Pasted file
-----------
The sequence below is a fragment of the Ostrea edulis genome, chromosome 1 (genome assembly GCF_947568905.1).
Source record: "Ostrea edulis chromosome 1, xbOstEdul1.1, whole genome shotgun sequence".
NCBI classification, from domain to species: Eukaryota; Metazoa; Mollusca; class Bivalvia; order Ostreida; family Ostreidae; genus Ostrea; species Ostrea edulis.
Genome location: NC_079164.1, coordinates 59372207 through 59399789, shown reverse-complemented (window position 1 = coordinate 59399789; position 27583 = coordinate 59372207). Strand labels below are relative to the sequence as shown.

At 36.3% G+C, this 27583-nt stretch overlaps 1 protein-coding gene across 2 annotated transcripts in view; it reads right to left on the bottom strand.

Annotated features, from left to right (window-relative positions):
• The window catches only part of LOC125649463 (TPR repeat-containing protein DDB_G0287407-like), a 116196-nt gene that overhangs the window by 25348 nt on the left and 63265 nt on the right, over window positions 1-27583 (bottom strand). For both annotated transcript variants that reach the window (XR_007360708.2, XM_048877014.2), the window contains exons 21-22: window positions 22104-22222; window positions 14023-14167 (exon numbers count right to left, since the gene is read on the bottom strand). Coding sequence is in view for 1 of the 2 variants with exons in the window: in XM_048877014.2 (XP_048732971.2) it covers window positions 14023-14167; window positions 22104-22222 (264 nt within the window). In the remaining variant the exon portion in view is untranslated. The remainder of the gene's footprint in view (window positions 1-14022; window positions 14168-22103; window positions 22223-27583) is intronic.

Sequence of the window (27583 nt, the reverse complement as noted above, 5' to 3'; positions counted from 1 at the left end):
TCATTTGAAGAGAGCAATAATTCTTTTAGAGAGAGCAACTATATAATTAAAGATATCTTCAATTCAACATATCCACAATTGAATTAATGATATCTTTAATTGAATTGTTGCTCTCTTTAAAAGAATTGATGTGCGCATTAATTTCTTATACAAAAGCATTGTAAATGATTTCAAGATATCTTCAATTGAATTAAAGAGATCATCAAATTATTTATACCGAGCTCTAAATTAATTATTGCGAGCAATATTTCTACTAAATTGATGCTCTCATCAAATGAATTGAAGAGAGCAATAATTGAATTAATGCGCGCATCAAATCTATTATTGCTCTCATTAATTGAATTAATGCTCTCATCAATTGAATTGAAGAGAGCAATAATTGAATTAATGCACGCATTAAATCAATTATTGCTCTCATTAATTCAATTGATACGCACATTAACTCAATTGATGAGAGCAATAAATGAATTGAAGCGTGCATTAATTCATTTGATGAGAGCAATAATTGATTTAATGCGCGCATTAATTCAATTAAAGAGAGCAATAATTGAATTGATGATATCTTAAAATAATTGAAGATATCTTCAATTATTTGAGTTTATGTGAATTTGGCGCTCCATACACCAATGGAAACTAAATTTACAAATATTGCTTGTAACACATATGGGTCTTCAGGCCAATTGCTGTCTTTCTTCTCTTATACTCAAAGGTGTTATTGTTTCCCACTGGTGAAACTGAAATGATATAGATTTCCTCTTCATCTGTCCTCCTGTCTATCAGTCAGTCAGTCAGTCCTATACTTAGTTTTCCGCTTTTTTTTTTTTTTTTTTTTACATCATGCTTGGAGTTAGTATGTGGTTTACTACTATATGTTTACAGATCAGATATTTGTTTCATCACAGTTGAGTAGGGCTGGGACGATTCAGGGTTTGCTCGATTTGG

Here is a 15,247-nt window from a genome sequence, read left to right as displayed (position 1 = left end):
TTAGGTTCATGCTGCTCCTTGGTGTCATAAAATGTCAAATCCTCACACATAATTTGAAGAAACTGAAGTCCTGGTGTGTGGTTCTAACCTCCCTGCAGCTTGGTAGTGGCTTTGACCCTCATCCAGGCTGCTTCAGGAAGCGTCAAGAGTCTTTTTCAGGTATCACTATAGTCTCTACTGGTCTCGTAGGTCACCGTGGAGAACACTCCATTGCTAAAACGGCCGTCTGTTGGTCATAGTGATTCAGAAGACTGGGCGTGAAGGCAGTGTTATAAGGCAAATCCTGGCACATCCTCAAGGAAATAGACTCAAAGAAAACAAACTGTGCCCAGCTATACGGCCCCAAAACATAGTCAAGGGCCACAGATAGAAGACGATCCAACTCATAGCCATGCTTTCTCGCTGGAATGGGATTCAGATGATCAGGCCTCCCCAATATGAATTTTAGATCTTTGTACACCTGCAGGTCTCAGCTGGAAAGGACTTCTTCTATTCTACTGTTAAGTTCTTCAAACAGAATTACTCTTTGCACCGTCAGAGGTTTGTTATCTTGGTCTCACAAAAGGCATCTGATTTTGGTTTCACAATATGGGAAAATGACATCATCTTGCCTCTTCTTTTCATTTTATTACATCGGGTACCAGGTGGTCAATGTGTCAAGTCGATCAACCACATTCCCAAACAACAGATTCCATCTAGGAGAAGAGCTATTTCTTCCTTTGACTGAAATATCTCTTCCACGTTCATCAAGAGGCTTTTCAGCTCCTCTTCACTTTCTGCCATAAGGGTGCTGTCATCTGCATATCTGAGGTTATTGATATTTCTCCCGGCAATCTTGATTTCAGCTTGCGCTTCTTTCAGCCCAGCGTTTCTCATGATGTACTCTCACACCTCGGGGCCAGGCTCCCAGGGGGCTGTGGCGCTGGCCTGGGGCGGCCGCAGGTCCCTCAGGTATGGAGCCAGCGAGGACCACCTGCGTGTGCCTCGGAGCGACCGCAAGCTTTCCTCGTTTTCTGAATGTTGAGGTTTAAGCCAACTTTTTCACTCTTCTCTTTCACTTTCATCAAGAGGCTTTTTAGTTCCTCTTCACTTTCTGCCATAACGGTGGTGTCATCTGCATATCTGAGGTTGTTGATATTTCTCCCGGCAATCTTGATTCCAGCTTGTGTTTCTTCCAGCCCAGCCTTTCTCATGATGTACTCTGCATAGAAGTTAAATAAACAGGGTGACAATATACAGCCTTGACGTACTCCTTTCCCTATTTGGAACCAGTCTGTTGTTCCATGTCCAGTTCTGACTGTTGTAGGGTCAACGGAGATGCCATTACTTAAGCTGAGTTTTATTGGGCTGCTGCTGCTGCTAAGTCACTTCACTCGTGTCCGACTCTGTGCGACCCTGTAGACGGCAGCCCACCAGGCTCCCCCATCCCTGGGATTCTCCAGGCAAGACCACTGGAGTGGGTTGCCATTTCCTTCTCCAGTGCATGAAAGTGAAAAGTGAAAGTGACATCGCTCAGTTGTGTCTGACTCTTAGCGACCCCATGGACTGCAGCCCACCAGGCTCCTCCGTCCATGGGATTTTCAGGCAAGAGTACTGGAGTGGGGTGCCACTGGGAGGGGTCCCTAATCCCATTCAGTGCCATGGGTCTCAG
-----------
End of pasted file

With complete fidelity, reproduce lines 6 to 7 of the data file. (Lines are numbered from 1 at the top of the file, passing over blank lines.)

Annotated features, from left to right (window-relative positions):
• The window catches only part of LOC125649463 (TPR repeat-containing protein DDB_G0287407-like), a 116196-nt gene that overhangs the window by 25348 nt on the left and 63265 nt on the right, over window positions 1-27583 (bottom strand). For both annotated transcript variants that reach the window (XR_007360708.2, XM_048877014.2), the window contains exons 21-22: window positions 22104-22222; window positions 14023-14167 (exon numbers count right to left, since the gene is read on the bottom strand). Coding sequence is in view for 1 of the 2 variants with exons in the window: in XM_048877014.2 (XP_048732971.2) it covers window positions 14023-14167; window positions 22104-22222 (264 nt within the window). In the remaining variant the exon portion in view is untranslated. The remainder of the gene's footprint in view (window positions 1-14022; window positions 14168-22103; window positions 22223-27583) is intronic.